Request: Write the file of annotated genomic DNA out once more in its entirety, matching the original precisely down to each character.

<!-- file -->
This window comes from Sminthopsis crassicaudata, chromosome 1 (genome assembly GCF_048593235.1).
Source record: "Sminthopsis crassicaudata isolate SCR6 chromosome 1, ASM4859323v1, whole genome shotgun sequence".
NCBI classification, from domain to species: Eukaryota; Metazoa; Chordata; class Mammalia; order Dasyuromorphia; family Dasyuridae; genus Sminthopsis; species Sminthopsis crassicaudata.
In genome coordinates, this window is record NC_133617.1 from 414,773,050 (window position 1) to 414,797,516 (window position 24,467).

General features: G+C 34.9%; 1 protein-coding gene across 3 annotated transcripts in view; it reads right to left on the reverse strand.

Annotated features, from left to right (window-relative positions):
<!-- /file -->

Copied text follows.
This window comes from Sminthopsis crassicaudata, chromosome 1 (genome assembly GCF_048593235.1).
Source record: "Sminthopsis crassicaudata isolate SCR6 chromosome 1, ASM4859323v1, whole genome shotgun sequence".
NCBI classification, from domain to species: Eukaryota; Metazoa; Chordata; class Mammalia; order Dasyuromorphia; family Dasyuridae; genus Sminthopsis; species Sminthopsis crassicaudata.
In genome coordinates, this window is record NC_133617.1 from 414,773,050 (window position 1) to 414,797,516 (window position 24,467).

General features: G+C 34.9%; 1 protein-coding gene across 3 annotated transcripts in view; it reads right to left on the reverse strand.

Annotated features, from left to right (window-relative positions):